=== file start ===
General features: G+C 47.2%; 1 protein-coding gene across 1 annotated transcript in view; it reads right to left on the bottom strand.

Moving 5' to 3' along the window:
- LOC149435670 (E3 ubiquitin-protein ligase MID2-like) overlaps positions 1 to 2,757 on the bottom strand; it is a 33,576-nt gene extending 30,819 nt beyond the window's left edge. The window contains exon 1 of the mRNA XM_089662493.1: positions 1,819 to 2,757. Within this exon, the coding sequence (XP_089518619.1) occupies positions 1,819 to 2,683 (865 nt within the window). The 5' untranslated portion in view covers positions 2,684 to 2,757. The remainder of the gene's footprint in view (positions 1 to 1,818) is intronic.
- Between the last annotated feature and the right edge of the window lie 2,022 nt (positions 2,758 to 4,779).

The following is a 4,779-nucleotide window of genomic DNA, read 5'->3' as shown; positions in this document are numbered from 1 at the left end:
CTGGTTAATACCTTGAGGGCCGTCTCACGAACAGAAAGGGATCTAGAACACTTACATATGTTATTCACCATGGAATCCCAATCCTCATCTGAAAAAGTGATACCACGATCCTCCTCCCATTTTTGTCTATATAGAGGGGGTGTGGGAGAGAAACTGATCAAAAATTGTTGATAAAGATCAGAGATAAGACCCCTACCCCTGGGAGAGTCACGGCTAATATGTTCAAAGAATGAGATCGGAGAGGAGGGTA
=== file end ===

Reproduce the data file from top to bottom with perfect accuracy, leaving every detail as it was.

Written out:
General features: G+C 47.2%; 1 protein-coding gene across 1 annotated transcript in view; it reads right to left on the bottom strand.

Moving 5' to 3' along the window:
- LOC149435670 (E3 ubiquitin-protein ligase MID2-like) overlaps positions 1 to 2,757 on the bottom strand; it is a 33,576-nt gene extending 30,819 nt beyond the window's left edge. The window contains exon 1 of the mRNA XM_089662493.1: positions 1,819 to 2,757. Within this exon, the coding sequence (XP_089518619.1) occupies positions 1,819 to 2,683 (865 nt within the window). The 5' untranslated portion in view covers positions 2,684 to 2,757. The remainder of the gene's footprint in view (positions 1 to 1,818) is intronic.
- Between the last annotated feature and the right edge of the window lie 2,022 nt (positions 2,758 to 4,779).

The following is a 4,779-nucleotide window of genomic DNA, read 5'->3' as shown; positions in this document are numbered from 1 at the left end:
CTGGTTAATACCTTGAGGGCCGTCTCACGAACAGAAAGGGATCTAGAACACTTACATATGTTATTCACCATGGAATCCCAATCCTCATCTGAAAAAGTGATACCACGATCCTCCTCCCATTTTTGTCTATATAGAGGGGGTGTGGGAGAGAAACTGATCAAAAATTGTTGATAAAGATCAGAGATAAGACCCCTACCCCTGGGAGAGTCACGGCTAATATGTTCAAAGAATGAGATCGGAGAGGAGGGTA